The Wagtails' activities up on the roof haven't gone unnoticed by other visitors and on Saturday we had a pair of Kestrels hovering over for the best part of the day but try as I might I just couldn't get a decent photo of them. I had thought about getting out my DSLR and tripod earlier in the morning but kept putting it off and in the end I had to resort to hand-holding the Nikon bridge camera at maximum zoom but I really need to learn how to use it properly.


At one point the Kestrel's were hovering directly above looking straight down and I could clearly see its eyes through the viewfinder.


Another missed opportunity to get a great photo and since Saturday they haven't returned. I now wish I'd got the big camera out when I first thought about it or at least the tripod and a lesson or two with the bridge camera.

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I don't seem to be able to get much done these days because no sooner do I make a start on something than another photo opportunity arises.

I made an early start this morning by cleaning out the fish, washing the car and potting on some plants in the greenhouse that had outgrown their smaller pots - mindful of the fact that there's cold weather on the way for the weekend. In between I kept breaking off to take some photos of the birds, on one occasion making a quick dash for the camera when I heard a commotion in a tall shrub at the bottom of the garden.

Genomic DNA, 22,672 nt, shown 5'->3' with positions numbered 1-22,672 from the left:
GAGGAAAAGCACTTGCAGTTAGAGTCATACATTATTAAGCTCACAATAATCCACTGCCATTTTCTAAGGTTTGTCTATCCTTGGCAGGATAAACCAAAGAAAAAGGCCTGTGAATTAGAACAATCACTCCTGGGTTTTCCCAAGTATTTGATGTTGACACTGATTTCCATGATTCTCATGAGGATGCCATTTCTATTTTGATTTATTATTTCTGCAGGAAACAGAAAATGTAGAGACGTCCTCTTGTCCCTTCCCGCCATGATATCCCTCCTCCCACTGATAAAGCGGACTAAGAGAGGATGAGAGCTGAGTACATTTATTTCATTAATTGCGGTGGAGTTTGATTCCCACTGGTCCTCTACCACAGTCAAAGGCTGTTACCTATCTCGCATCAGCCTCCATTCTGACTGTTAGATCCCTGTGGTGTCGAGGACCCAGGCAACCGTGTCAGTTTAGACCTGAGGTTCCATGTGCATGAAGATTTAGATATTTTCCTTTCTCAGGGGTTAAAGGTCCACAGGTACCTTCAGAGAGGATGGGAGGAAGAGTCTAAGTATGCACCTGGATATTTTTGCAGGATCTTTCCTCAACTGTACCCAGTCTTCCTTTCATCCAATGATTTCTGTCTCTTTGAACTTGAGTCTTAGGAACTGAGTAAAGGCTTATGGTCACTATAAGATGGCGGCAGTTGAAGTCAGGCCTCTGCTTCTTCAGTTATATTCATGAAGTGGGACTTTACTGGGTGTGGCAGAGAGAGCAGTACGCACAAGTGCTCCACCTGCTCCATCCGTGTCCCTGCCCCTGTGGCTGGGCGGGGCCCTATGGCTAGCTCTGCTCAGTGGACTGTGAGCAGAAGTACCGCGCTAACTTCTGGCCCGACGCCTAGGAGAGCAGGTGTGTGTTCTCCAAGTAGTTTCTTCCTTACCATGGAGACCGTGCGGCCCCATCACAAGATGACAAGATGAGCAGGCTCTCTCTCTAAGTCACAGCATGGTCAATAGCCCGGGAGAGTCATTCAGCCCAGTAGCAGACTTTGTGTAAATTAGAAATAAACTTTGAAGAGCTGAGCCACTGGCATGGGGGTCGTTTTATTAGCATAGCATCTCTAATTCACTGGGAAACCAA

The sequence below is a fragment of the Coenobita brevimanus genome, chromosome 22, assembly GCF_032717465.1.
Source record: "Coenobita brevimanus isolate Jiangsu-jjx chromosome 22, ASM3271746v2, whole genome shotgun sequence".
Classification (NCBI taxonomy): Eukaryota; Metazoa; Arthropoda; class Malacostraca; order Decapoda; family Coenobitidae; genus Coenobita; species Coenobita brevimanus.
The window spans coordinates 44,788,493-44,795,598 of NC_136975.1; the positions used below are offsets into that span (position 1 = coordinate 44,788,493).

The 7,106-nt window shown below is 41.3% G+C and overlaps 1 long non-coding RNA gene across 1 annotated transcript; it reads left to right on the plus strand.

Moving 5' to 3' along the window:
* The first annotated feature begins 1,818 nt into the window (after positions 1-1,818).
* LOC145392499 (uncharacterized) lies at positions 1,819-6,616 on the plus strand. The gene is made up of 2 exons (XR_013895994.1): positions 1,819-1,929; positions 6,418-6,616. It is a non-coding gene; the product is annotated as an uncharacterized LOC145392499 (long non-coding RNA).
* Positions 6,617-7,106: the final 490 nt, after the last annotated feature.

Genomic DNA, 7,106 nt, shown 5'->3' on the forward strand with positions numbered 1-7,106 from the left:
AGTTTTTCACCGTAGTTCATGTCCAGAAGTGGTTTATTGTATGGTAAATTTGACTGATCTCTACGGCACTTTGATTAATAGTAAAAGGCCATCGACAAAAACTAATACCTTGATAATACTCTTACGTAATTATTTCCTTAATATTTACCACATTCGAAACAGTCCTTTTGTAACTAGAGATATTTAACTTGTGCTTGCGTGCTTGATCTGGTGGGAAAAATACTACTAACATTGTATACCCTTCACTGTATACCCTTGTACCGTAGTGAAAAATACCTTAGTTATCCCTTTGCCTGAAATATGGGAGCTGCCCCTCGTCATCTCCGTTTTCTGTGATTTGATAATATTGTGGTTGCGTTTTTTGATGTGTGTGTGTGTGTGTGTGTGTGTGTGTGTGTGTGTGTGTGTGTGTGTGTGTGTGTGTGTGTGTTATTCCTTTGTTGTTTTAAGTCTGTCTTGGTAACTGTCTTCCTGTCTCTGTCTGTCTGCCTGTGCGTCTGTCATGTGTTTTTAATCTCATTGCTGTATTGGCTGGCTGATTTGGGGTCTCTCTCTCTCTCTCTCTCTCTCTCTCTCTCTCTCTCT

The commotion was caused by another visit from one of the Kestrels, assuming that it is one of the pair that visited a couple of days ago. In a flash it darted from the shrub and I thought I'd missed it but it settled on a TV aerial a few properties further down the street. At first it was facing away from me so I was only able to get a photo of the back of its head but then it turned to face me for just a few seconds before taking flight again and disappearing. What a beautiful bird it is! There's nothing I can do about the roof intruding on the photo - I was just happy to have been able to get a couple of photos of it, even if they are just a little bit grainy.



For the past few weeks two of our regular garden visitors have been a pair of blackbirds and recently they've been taking mealworms back to their nest high up in a large shrub just a hundred yards or so away. Yesterday they were accompanied by a youngster and today it started coming closer and making itself available for a photo.

Here it's seen perched on the fence.....


...and here it's captured making a dash for it.


Strange how some people are unable to find anything to do during 'lockdown' when there's so much going on around us.


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  • 2 weeks later...

Just after I'd cleared everything away this evening I sat down outside for a short time throwing mealworms to the wagtails when I noticed them glancing up to the sky behind me. It was difficult turning round to see what they were looking at with my bad back but there was a kestrel hovering a short distance away. I've got into the habit of leaving a camera handy so quickly grabbed it, turned it on, zoomed in, and managed to take 2 photos before it moved on and away. Both photos were much the same but here's the best of the two where I managed to get the entire bird in the shot apart from the very tip of one of its left wing feathers.


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  • 1 month later...

A few more photos to add.

Walking between Long Preston and Settle I came across this little fella some distance away on a dry stone wall and although it was difficult to keep the camera steady at maximum zoom, thankfully I managed to get the following photos of a Stonechat.